M&G Investments (M&G), which operates the largest UK property fund said it was forced to temporarily suspend trading in the shares of its £4.4bn ($5.8bn, €5.2bn) M&G Property Portfolio and its feeder fund due to a sharp rise in investors demanding their money back.
"Investor redemptions in the fund have risen markedly because of the high levels of uncertainty in the UK commercial property market since the outcome of the European Union referendum," M&G said in a statement.
"Redemptions have now reached a point where M&G believes it can best protect the interests of the funds’ shareholders by seeking a temporary suspension in trading," it said.
Earlier in the day Aviva Investors said it had suspended dealing with immediate effect in its £1.8bn Aviva Investors Property Trust in an effort to safeguard investors.
The announcements came around 24-hours after Standard Life Investments (SLI) suspended all trading in its flagship £2.9bn UK Real Estate Fund following a sharp rise in redemption requests.
Aviva Investors said: “The extraordinary market circumstances, which are impacting the wider industry, have resulted in a lack of immediate liquidity in the Aviva Investors Property Trust,” the firm explained."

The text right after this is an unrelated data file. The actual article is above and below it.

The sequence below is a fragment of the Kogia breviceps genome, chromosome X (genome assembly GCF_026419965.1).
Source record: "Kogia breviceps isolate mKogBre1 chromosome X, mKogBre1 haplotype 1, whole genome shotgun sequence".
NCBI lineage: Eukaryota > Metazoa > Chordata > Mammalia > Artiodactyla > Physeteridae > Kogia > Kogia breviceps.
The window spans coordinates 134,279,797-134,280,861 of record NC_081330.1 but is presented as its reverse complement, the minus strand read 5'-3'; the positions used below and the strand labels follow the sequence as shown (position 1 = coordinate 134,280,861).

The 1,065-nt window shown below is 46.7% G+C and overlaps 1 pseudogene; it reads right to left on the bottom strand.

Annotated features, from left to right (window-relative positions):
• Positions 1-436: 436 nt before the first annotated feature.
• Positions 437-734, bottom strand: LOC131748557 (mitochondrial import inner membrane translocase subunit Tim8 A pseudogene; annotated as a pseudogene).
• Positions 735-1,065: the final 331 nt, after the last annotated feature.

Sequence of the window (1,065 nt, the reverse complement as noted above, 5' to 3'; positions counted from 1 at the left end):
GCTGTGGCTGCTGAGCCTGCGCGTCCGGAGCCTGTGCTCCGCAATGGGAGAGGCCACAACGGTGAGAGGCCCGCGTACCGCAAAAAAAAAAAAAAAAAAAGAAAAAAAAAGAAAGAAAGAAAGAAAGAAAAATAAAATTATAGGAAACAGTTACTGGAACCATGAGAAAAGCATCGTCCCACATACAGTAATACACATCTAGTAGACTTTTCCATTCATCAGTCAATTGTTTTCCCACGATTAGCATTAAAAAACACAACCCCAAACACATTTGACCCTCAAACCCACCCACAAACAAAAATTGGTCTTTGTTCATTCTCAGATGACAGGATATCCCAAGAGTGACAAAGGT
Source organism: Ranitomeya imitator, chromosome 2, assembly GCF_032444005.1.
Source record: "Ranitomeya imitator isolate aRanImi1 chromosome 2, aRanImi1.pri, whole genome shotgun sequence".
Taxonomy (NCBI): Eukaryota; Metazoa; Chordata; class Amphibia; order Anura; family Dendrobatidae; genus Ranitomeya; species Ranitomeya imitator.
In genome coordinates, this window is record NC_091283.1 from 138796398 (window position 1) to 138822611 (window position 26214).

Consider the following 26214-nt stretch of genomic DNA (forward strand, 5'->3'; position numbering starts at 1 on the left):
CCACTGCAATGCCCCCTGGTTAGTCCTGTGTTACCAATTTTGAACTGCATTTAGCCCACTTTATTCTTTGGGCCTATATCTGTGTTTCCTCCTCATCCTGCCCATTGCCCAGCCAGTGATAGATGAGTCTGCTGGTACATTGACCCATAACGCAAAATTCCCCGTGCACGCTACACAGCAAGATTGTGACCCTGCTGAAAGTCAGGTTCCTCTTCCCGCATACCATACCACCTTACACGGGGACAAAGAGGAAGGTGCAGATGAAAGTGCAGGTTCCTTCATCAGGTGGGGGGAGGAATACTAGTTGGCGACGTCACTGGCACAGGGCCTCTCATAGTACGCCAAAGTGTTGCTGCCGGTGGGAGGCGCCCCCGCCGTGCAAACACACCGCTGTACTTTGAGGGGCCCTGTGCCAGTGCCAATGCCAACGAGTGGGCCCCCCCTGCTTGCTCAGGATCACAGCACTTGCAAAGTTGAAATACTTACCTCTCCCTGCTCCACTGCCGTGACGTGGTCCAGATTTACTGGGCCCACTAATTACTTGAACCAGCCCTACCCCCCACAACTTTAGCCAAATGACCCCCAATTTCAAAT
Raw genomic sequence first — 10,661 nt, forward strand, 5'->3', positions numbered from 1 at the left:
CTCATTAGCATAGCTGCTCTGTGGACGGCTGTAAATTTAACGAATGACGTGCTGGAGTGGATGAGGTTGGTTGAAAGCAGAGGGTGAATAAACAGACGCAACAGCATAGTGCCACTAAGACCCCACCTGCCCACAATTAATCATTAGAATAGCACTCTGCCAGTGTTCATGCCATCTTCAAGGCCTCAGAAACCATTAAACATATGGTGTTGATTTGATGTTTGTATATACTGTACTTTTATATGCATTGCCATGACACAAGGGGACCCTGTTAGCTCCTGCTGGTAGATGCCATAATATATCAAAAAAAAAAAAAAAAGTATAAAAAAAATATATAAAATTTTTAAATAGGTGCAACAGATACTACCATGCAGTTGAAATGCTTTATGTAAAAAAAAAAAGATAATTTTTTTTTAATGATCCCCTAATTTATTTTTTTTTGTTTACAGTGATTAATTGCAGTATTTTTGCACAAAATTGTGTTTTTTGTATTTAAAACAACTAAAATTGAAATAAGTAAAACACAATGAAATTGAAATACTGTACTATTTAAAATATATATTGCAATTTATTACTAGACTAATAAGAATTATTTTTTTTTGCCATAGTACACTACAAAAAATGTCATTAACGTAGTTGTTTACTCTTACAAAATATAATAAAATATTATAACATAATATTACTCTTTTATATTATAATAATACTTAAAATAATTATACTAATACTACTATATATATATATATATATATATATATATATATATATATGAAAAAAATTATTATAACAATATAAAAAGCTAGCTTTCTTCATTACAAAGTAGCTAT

It added that the suspension will provide Aviva Investors with “greater control in managing cashflows and conducting orderly asset sales in order to meet our obligations to investors wishing to redeem their holdings”.
More to come
Laith Khalaf, senior analyst at Hargreaves Lansdown said the move by Aviva had signalled that the dominos were starting to fall in the UK commercial property market.
According to Khalaf, investors should focus on the reasons why they invested in the asset class in the first place, as the sector is likely to see further challenging times ahead.
“These managers will now be adding to the supply of commercial properties on the market, which is likely to put downward pressure on prices. Foreign investors might be tempted in by the fall in sterling, but equally they may decide to steer well clear of an economy in limbo,” he added.